Durbin, Duckworth urge release of bridge funds
Senators say Illinois has more than 2,000 bridges deemed ‘structurally deficient’
By Ted Cox
The state’s two U.S. senators issued an urgent call Tuesday for the release of federal funding for bridges in need of repair.
Sens. Dick Durbin and Tammy Duckworth sent a letter to the Federal Highway Administration urging the immediate release of $475 million they secured in the recently passed appropriations bill “specifically allocated only for bridge repair and replacement and only for states that have the highest percentages of structurally deficient bridges.”
The senators cited a study by the American Society of Civil Engineers, which found that “Illinois has the fifth-highest number of structurally deficient bridges in the nation.”
According to the senators, of the 26,775 bridges in Illinois, 2,303, or 8.6 percent, are classified as structurally deficient, and they handle 9 million cars, trucks, and buses a day.
Duckworth and Durbin pointed out: “Congress allocated the funding this way to ensure it gets to states like Illinois who need it the most.”
They add in the letter: “Illinois has identified needed repairs on 2,642 bridges in the state, which the state estimates will cost nearly $10 billion. Increased investment at both the state and federal level is badly needed to confront this challenge, which is why we pushed to include nearly half a billion dollars for risk-based bridge repair in this year’s appropriations bill. Each day that FHWA waits to release this new funding is another day that the state of Illinois must wait to address some of its pressing bridge repair issues.”
The federal funds could be used on bridges like the one on Interstate 80 across the Des Plaines River near Joliet, which has been under scrutiny since WBBM-TV in Chicago reported last month that a state inspection had found it to be structurally “intolerable,” with the westbound side in “critical condition and may require closure.”
The Illinois Department of Transportation has declared the bridge safe, and it’s slated for $5 million in repairs. But that hasn’t kept a prominent Chicago-area union, Local 150 of the International Union of Operating Engineers, from renting a billboard along a nearby stretch of I-80 to post two messages: “Bridge ahead in critical condition” and “Cross bridge at your own risk.”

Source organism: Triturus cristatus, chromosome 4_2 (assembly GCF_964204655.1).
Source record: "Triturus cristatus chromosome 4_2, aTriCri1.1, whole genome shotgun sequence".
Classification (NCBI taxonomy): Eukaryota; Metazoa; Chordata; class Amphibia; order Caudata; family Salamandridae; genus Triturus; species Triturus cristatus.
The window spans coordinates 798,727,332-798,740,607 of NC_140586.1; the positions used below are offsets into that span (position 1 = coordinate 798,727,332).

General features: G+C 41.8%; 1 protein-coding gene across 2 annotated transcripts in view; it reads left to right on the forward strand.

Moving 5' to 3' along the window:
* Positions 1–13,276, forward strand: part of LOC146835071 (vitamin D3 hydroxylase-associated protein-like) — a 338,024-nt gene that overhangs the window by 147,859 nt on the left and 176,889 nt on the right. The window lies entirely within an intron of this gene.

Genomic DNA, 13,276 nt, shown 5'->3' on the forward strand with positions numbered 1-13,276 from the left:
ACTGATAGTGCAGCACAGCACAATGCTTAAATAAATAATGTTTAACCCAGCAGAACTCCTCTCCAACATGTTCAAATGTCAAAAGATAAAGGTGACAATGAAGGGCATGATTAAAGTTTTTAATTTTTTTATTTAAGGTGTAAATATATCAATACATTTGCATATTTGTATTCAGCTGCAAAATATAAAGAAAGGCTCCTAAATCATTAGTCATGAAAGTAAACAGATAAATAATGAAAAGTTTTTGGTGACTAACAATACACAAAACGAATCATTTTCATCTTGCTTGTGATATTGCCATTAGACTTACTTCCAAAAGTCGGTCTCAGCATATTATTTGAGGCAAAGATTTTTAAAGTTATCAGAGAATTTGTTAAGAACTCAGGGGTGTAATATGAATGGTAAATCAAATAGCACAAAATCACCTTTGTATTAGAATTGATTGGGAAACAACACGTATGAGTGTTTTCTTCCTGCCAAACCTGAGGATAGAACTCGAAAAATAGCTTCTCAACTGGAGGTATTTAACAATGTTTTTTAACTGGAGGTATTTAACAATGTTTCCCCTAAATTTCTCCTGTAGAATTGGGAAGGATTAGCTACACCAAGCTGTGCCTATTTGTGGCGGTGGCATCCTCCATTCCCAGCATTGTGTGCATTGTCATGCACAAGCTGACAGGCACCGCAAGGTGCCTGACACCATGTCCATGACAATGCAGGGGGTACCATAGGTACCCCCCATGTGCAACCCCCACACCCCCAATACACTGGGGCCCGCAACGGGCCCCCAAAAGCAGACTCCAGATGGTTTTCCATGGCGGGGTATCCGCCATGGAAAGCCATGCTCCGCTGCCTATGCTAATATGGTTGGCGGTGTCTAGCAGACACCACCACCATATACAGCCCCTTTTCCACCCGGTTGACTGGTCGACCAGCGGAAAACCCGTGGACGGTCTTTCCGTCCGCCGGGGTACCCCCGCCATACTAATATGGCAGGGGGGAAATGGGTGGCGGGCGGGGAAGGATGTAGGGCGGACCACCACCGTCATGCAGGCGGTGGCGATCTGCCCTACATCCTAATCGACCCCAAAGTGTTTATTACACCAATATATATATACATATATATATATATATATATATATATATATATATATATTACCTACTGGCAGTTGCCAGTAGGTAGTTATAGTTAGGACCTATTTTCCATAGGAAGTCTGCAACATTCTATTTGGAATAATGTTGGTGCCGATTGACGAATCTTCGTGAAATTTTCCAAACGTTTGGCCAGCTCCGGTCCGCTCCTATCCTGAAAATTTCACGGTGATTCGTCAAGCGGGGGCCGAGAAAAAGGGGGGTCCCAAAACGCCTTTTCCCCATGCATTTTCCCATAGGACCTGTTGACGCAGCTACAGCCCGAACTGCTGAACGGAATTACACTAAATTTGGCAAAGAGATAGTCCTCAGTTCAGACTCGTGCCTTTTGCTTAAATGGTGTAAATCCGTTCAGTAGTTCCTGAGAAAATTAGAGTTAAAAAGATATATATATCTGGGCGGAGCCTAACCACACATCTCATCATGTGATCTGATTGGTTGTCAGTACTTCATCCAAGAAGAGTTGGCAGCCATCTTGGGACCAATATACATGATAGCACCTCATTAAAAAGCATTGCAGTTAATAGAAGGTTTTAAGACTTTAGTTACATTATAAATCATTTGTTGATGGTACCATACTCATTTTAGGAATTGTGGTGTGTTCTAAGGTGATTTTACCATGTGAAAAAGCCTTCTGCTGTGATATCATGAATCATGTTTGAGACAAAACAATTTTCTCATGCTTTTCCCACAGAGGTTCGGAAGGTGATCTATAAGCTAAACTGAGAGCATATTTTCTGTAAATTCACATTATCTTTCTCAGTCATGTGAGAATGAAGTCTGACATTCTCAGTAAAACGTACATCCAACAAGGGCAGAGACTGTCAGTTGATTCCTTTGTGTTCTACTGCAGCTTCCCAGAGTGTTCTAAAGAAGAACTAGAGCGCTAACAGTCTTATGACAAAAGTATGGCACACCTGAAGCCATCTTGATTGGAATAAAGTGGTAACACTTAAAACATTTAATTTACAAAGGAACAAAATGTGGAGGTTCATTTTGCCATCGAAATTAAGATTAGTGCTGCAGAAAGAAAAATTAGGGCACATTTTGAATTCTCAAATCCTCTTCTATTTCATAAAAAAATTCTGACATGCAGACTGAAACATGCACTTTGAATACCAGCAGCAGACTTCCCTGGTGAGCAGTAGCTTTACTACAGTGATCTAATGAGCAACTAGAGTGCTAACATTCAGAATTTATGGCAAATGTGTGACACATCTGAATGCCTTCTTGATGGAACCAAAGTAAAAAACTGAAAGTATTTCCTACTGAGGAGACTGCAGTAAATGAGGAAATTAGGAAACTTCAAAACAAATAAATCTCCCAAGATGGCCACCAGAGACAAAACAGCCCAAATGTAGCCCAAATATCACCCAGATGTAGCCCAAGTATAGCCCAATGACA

The union, of course, has a vested interest in infrastructure, but the widespread problem is also widely recognized. Gov. Pritzker called for a major capital spending bill to address essential infrastructure in his inaugural speech in January.
The statewide problem also gained publicity last month when a bridge across the Chicago River on Lake Shore Drive suffered a beam failure following a brutal snap of cold weather. It caused the bridge to be closed while repairs were made.
The Illinois Economic Policy Institute issued a report a year ago that found that IDOT roadways have deteriorated over the last two decades due to lack of repairs and the failure to pass a major capital spending bill. ILEPI charged that 20 percent of IDOT roads are rated in “poor” condition, up from 8 percent in 2001, and 31 percent of all bridges across the state, almost a third, are more than 50 years old, with 8 percent of IDOT bridges considered “backlogged,” meaning overdue for replacement.